Above: The Moederkerk in Stellenbosch. Photo: Jeremy Greeff.
– Lia Snijman
Jeremy Greeff has decided to challenge himself with a last South African project before emigrating to the United States of America. His project is to create a series of photos that reflect Stellenbosch’s story and its people.
He will be posting one photo on his website per day from 1 October onwards. He will be posting 49 photos for his 49 years of age. What will be setting his project apart is that each photo will only be online for one day on his website and Instagram page. However, if he sees that there is an interest, he will publish a book that contains all the photos.
He explains that his unconventional approach comes from realising that people are generally so inundated by images, especially via social media, that they do not look at images properly.
Stellenbosch’s Town Hall and art of Nelson Mandela. Photo: Jeremy Greeff.
Jeremy Greeff at the Gautrain station. Photo: Jeremy Greeff.
He says he has caught himself bookmarking images on Instagram in order to look back at it later, but never revisiting the images. When one knows that the image is only there for one day, one approaches it differently.
Greeff points out that his project is an art project and that there is no financial imperative. “I’m not trying to sell one million books,” he chuckles. Previously he had been in the printing business, but this project is a labour of love for him.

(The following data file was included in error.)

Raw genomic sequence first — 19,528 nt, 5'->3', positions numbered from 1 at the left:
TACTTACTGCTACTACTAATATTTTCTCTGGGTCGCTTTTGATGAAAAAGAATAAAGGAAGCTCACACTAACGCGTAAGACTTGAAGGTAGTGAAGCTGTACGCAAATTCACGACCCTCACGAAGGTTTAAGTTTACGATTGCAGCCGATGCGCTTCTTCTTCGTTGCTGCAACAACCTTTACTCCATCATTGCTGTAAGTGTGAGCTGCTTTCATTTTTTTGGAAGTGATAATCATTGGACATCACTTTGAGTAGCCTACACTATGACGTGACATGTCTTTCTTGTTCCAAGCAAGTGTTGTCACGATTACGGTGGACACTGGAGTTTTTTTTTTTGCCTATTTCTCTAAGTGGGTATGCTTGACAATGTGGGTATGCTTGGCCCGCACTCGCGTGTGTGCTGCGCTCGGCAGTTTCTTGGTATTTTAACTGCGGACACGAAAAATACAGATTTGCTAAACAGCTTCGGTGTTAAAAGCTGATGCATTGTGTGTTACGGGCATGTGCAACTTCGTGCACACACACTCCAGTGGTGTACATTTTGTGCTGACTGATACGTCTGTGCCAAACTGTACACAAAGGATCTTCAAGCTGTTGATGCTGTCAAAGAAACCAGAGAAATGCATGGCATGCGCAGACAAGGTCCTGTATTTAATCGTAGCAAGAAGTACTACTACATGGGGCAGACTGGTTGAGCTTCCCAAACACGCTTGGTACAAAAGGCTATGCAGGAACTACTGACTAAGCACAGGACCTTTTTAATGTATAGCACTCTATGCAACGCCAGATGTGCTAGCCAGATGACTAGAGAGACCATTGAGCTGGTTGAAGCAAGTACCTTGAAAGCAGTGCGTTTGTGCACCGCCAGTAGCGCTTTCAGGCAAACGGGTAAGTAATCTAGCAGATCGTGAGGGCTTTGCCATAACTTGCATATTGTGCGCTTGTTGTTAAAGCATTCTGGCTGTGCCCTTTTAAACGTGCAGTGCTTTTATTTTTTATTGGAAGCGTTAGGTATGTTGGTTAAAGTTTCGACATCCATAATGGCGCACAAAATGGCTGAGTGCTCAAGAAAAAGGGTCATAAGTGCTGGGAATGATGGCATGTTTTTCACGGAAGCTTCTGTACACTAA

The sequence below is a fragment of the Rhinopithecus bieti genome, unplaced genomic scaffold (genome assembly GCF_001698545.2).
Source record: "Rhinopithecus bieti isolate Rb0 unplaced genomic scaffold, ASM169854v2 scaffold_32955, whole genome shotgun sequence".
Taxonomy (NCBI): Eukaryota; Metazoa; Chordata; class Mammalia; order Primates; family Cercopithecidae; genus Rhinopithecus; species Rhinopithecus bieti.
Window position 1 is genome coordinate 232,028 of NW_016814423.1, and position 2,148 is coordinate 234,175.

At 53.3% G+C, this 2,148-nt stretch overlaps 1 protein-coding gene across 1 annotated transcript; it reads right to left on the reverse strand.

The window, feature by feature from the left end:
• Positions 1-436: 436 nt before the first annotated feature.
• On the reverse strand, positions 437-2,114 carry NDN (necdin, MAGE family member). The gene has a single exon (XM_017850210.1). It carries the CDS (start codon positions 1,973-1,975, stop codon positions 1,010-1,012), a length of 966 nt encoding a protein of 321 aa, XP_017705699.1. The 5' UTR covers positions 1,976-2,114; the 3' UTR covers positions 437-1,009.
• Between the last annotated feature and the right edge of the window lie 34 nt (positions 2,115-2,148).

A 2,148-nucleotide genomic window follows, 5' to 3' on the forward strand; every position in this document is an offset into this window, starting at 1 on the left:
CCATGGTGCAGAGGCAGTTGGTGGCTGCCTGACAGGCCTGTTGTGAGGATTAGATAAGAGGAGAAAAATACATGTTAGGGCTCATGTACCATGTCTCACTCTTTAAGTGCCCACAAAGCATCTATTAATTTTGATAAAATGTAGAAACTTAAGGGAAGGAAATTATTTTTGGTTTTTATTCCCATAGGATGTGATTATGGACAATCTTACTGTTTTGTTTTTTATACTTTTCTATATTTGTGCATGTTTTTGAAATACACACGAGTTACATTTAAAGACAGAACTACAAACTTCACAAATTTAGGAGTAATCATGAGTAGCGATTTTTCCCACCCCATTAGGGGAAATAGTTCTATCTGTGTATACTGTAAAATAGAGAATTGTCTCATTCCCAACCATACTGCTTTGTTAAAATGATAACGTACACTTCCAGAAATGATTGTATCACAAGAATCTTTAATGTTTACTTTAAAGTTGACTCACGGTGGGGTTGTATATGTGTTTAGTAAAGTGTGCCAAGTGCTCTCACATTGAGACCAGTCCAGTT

Originally from Johannesburg and later moving to Hout Bay, he and his American wife have been visiting Stellenbosch since about 2000. He says he loves visiting the town as it has “great architecture”, a rich history, and interesting people, including the students.
He speaks of the history in the buildings and how he can feel it. He is particularly a fan of the Cape Dutch architecture. He also mentions all of the art that is in Stellenbosch.
He would like to take street life photos, as Stellenbosch has such a vibrant street life. He says he will be trying to represent Stellenbosch properly. He feels that certain aspects, such as how it is built on agriculture, oftentimes get ignored.
He has always loved photography and says now that he has time on his hands, he can finally focus more on it. He defined his challenge to himself regarding the photos of Stellenbosch as a project because he feels that this gives him “a much tighter focus”. He now finds himself getting up early to take photos and pushing himself. It has also helped him to “put [him]self out there”, as he can be shy about artistic endeavours.
Greeff reminisces over a six-month period that he spent with his wife in South America where he took photos every day. As this was before digital photography, half of his backpack was film for his camera. He explains how looking for photos to take makes him “look deeper” and frame things in ways that he would not, had he not been taking photos.
While he does not believe now is the perfect time to capture Stellenbosch – with Covid-19 still being present, not all students being on campus – but certainly “an interesting time”. He is also excited because of spring arriving which has immediately lightened spirits and brought more people outside.